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During the 2017 legislative session, Iowa lawmakers overhauled the state's gun laws. The bill, signed into law by Governor Terry Branstad in April was called "one of the most ambitious expansions of gun rights legislation passed in any state in recent years," by The Hill. IPR examined the impact of HF 517, as well as other issues involving guns in Iowa. We'll talk about so-called "stand your ground" provisions, how they're being received by communities of color and how gun owners are training in self defense and gun safety. We'll hear about what it's like to treat gun shot wounds. We'll look ahead to coming political battles over gun rights and more.Join us, August 14th - 18th, for conversation about these issues on River to River, as well as reports on Morning Edition and All Things Considered.

For Black Iowans, Concerns and Questions Remain After 'Stand Your Ground' Law Takes Effect

An overhaul of Iowa’s gun laws earlier this year included a controversial "stand your ground" provision. It means an individual who feels threatened has no duty to retreat before using deadly force for self-defense.

Gun rights groups consider the change a victory for gun owners, but the ripple effects of similar laws in other states have raised concerns among black Iowans. Some African-American residents of Waterloo are still grappling with what the "stand your ground" law could mean for themselves, their families and young people of color.

Rep. Ras Smith says when the "stand your ground" law passed, he saw fear among some black residents of Waterloo.

"What we found is people would say ‘why.’", he said. "Why did we need that, why did we need to expand this? And then there was concern about my son walks the streets, my son wears hoodies, my son looks like this, my son dresses like that. Or my daughter goes to this school. Maybe we should move. Or maybe I need to have a gun because I’m afraid."

Smith—a gun owner and hunter—wore a hoodie when he argued against the "stand your ground" provision in the Iowa Legislature. Now that it is law, he says he is focusing on bringing the level of fear down and educating people in his community about what the law means.

"I don’t think this is going to become the Wild Wild West. I don’t believe that," Smith says. "But I do believe we’ll have situations in which innocent people may lose their lives because of somebody’s estimation of a threat."

Under Iowa’s "stand your ground" law, a person with a licensed gun can use deadly force if they believe they’re facing imminent death, serious injury, rape, kidnapping or robbery—even if there’s a safe way to escape the situation. And a homicide can be found justified in cases when the shooter turns out to be wrong about the level of threat.

"It is open-ended, right? Each individual decides when they get to stand their ground based on their own individual premise, their own individual experiences—maybe bias, good or bad—even the way they think about certain individuals," Smith says.

And Smith says implicit bias and the idea that black and Latino men and boys are threatening is ingrained in American society. He is also worried the "stand your ground" law might lead to more violence in general, regardless of the race of the people involved.

Research on "stand your ground" laws in other states backs up those concerns. A study by the American Bar Association in 2015 found "stand your ground" states experienced an increase in homicides and that the application of the laws results in racial disparities.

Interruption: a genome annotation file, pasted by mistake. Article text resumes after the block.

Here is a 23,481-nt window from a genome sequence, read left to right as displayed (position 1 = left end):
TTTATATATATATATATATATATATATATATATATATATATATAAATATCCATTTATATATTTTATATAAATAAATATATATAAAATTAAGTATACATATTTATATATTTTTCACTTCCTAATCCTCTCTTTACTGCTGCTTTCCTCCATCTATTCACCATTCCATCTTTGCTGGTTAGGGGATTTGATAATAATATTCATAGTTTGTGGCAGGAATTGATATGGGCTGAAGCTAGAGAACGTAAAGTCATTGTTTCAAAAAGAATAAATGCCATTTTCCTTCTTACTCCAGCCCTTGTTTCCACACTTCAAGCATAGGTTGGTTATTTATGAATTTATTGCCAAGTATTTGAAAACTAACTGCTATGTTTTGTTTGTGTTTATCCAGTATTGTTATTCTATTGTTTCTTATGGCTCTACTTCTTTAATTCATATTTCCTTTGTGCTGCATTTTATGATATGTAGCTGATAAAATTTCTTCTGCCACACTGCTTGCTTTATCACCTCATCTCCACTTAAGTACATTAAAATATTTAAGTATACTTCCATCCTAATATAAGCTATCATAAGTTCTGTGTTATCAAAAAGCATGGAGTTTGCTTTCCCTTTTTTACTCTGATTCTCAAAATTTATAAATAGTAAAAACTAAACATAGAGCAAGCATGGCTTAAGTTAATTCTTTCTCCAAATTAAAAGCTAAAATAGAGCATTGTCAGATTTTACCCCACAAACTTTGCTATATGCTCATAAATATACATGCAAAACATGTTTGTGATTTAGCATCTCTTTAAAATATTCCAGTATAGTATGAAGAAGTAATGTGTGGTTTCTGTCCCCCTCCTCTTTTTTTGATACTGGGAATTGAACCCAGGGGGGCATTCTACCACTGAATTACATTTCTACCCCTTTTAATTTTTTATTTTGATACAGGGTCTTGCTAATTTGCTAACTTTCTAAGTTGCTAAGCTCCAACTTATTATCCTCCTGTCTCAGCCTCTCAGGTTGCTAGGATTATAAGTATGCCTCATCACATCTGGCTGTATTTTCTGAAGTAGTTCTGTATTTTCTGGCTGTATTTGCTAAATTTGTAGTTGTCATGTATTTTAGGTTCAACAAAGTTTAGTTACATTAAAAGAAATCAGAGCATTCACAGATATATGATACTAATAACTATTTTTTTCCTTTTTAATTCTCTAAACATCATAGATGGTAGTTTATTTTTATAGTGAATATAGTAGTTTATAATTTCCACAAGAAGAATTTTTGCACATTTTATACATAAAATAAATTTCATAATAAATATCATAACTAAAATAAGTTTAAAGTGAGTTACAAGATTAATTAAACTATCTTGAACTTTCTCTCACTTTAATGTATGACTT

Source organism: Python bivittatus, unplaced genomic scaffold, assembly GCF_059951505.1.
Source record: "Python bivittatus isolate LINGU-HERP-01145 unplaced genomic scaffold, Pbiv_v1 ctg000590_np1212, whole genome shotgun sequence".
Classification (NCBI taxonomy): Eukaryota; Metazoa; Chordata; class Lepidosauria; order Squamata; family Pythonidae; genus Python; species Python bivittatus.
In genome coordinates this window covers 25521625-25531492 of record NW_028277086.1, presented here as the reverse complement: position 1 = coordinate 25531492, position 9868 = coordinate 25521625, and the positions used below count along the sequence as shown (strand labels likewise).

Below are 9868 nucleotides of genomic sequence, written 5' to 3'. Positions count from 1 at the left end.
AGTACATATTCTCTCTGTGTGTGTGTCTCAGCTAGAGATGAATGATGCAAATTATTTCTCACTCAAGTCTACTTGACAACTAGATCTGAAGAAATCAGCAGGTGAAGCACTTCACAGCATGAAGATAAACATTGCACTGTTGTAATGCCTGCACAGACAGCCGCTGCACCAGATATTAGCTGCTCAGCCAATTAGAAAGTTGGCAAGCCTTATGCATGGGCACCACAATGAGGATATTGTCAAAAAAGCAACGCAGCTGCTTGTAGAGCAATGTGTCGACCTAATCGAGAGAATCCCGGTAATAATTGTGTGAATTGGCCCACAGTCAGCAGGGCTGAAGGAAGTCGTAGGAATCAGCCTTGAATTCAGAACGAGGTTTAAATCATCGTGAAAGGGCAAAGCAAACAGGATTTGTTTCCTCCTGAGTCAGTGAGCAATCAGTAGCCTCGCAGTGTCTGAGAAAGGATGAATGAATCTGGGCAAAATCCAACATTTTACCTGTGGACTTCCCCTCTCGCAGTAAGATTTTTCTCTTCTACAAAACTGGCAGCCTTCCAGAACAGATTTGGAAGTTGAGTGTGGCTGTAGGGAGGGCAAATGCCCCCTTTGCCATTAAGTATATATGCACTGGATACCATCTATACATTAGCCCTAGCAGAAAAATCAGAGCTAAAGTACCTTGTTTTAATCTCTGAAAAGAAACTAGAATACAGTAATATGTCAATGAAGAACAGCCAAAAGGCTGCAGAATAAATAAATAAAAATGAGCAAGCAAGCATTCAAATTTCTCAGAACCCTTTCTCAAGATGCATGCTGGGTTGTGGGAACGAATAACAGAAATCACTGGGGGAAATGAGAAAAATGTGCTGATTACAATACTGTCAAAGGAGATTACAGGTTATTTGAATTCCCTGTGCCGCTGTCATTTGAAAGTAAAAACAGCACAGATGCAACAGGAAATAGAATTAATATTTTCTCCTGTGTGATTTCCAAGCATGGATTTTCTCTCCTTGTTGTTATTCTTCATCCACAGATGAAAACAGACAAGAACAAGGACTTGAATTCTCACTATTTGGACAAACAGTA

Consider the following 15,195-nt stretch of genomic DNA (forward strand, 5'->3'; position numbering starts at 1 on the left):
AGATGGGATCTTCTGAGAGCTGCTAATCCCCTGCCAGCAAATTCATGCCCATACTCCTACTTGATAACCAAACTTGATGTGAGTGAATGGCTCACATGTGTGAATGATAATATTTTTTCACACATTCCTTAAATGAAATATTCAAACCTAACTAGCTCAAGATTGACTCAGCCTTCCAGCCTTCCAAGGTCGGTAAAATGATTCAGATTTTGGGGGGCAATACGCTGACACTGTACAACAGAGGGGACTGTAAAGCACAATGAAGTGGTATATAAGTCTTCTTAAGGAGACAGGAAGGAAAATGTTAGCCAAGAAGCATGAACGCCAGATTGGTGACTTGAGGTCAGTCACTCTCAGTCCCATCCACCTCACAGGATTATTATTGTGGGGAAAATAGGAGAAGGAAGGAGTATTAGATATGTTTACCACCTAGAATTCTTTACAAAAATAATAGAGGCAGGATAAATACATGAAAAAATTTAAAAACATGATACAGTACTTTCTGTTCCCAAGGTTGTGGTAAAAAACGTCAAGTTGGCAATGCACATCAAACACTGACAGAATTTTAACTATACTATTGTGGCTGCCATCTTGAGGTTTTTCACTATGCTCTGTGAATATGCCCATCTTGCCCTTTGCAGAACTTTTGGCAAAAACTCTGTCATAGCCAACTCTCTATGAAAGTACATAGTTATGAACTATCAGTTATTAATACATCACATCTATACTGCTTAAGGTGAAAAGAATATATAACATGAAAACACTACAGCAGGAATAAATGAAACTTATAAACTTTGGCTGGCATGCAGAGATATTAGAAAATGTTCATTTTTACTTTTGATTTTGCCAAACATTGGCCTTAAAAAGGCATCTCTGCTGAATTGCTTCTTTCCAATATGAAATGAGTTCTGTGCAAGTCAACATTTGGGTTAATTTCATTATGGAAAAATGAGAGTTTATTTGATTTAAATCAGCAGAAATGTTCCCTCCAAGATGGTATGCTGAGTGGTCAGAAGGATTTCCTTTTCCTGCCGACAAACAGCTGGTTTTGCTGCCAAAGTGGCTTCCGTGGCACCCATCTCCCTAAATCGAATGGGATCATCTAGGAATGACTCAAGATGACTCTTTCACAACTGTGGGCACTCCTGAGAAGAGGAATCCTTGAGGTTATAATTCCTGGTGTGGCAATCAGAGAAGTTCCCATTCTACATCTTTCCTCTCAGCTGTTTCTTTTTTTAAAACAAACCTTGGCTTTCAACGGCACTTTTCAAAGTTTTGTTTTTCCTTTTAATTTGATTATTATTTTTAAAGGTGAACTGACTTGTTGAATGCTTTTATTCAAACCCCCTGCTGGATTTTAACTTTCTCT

Belinda Creighton-Smith is a pastor in Waterloo, and she organized a town hall meeting after a mother came to her with concerns about the new "stand your ground" law.

Creighton-Smith says historically, people of color have had to tell their sons to never act in a way that might be misinterpreted as threatening. That can include playing loud music and slouching down in a car. Iowa’s adoption of a "stand your ground" law makes that even more urgent.

"What I’m telling young people now is if you’re at Wal-Mart and you’re in the parking lot, make sure that you’re in the parking lot alone," Creighton-Smith says. "Don’t be too close behind someone who’s walking to their car and their car just happens to be near your car, because they may feel that you’re a threat and that you’re following them." 

Creighton-Smith says it’s not fair, but it is a reality people of color live with.

"And I’d rather be overly cautious than have to bury a son, or a friend of a son, or relative, or church member, or community member, anybody, because they were mistaken for being somebody who they were not, simply because of the color of their skin," Creighton-Smith says.

The left-leaning thinktank Urban Institute analyzed FBI data and found "stand your ground" homicides were ruled justified in 35 percent of white-on-black shootings. Only about 3 percent of black-on-white shootings were ruled justified.

Michael Robinson, a family advocate at Four Oaks in Waterloo and Dubuque, has a lot of questions about how that gets decided. He wonders how a person who has experienced trauma may perceive a threat, and how they might be treated in court.

"If they choose to stand their ground, is it justified? And who determines the justification of it all?" Robinson asks. "Who determines his fear, his trauma, does that weigh into the effect of the actual danger that someone perceives themselves to be in? Who determines that?" 

Those are questions that will ultimately be answered in Iowa courts.

In the meantime, Rep. Smith and others in Waterloo are teaching young people what their rights are, and are not, under the new "stand your ground" law.

Katarina Sostaric is IPR's State Government Reporter